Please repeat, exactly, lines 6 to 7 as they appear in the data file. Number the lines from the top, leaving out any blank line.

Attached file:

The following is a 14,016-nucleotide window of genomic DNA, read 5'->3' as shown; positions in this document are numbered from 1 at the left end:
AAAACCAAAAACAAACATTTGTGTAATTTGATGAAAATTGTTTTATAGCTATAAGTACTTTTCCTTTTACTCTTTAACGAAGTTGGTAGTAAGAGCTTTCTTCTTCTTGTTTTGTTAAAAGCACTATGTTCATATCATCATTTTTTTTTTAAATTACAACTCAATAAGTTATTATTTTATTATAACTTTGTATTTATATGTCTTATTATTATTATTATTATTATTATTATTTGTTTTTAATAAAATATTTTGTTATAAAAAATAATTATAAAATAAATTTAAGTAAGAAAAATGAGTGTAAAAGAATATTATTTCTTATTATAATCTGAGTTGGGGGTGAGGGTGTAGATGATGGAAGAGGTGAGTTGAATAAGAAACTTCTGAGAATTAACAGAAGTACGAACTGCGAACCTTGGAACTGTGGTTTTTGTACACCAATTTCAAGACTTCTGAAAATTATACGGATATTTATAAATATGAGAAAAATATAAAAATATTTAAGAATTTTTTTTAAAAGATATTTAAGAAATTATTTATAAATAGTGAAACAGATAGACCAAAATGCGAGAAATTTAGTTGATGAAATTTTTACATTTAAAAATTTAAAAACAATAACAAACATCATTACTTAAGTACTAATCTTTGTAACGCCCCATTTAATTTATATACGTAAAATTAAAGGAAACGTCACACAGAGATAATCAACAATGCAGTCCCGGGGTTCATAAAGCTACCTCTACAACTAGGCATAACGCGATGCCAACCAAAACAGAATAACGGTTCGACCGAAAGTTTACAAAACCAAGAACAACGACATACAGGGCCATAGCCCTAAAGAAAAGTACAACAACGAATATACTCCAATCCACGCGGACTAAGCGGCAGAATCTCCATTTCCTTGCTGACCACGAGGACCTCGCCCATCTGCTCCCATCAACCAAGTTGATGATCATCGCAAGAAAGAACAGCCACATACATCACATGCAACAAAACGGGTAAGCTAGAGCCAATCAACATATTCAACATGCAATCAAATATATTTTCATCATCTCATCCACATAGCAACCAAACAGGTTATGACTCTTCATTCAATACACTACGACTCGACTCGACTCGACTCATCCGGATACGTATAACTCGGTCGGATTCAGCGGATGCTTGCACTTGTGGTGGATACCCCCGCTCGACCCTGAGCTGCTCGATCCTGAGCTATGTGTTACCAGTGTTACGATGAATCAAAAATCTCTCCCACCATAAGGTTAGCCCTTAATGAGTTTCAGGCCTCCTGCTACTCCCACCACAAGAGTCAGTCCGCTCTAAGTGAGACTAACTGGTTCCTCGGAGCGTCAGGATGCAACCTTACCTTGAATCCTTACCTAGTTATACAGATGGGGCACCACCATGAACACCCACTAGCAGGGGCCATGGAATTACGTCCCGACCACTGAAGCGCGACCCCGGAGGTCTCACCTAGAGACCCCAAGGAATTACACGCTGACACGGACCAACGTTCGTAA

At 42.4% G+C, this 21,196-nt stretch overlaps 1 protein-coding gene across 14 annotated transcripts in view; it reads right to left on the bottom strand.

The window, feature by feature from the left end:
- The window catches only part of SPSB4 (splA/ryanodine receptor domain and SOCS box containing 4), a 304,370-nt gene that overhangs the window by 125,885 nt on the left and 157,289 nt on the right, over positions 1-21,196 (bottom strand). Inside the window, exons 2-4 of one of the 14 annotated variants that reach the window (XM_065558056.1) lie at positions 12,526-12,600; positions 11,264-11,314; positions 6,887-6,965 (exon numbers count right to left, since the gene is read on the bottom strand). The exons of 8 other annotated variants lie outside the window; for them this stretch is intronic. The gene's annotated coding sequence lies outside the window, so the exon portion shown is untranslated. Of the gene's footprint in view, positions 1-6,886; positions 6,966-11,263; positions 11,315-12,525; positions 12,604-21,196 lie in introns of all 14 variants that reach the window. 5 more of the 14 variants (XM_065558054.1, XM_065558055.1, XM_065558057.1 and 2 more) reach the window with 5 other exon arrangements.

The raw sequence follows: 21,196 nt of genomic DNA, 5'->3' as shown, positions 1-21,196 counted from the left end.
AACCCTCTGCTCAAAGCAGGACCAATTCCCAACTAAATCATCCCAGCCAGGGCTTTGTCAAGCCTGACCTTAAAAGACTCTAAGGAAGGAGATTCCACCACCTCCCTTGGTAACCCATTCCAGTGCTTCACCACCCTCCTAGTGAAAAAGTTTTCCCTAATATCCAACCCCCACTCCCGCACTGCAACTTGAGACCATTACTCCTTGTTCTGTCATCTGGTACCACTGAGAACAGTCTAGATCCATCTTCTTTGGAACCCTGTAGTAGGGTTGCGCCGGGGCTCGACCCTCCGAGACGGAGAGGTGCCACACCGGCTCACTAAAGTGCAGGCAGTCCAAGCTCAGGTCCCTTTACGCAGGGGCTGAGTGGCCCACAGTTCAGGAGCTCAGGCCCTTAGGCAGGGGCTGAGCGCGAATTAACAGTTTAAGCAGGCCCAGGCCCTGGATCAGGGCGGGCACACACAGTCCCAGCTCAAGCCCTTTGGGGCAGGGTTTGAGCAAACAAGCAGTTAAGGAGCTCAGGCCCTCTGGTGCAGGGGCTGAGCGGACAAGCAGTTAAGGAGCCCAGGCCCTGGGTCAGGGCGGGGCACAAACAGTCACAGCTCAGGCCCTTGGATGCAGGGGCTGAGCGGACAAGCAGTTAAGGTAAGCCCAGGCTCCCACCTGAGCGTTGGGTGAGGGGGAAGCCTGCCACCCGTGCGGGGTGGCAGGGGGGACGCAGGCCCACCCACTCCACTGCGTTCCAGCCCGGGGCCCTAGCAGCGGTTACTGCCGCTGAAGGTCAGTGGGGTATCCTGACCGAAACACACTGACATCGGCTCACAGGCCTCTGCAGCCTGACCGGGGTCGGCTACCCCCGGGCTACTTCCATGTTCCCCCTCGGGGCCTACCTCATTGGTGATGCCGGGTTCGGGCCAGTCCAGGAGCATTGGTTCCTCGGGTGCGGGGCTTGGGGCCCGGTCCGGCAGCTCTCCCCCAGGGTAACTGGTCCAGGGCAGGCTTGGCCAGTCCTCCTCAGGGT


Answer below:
The raw sequence follows: 21,196 nt of genomic DNA, 5'->3' as shown, positions 1-21,196 counted from the left end.
AACCCTCTGCTCAAAGCAGGACCAATTCCCAACTAAATCATCCCAGCCAGGGCTTTGTCAAGCCTGACCTTAAAAGACTCTAAGGAAGGAGATTCCACCACCTCCCTTGGTAACCCATTCCAGTGCTTCACCACCCTCCTAGTGAAAAAGTTTTCCCTAATATCCAACCCCCACTCCCGCACTGCAACTTGAGACCATTACTCCTTGTTCTGTCATCTGGTACCACTGAGAACAGTCTAGATCCATCTTCTTTGGAACCCTGTAGTAGGGTTGCGCCGGGGCTCGACCCTCCGAGACGGAGAGGTGCCACACCGGCTCACTAAAGTGCAGGCAGTCCAAGCTCAGGTCCCTTTACGCAGGGGCTGAGTGGCCCACAGTTCAGGAGCTCAGGCCCTTAGGCAGGGGCTGAGCGCGAATTAACAGTTTAAGCAGGCCCAGGCCCTGGATCAGGGCGGGCACACACAGTCCCAGCTCAAGCCCTTTGGGGCAGGGTTTGAGCAAACAAGCAGTTAAGGAGCTCAGGCCCTCTGGTGCAGGGGCTGAGCGGACAAGCAGTTAAGGAGCCCAGGCCCTGGGTCAGGGCGGGGCACAAACAGTCACAGCTCAGGCCCTTGGATGCAGGGGCTGAGCGGACAAGCAGTTAAGGTAAGCCCAGGCTCCCACCTGAGCGTTGGGTGAGGGGGAAGCCTGCCACCCGTGCGGGGTGGCAGGGGGGACGCAGGCCCACCCACTCCACTGCGTTCCAGCCCGGGGCCCTAGCAGCGGTTACTGCCGCTGAAGGTCAGTGGGGTATCCTGACCGAAACACACTGACATCGGCTCACAGGCCTCTGCAGCCTGACCGGGGTCGGCTACCCCCGGGCTACTTCCATGTTCCCCCTCGGGGCCTACCTCATTGGTGATGCCGGGTTCGGGCCAGTCCAGGAGCATTGGTTCCTCGGGTGCGGGGCTTGGGGCCCGGTCCGGCAGCTCTCCCCCAGGGTAACTGGTCCAGGGCAGGCTTGGCCAGTCCTCCTCAGGGT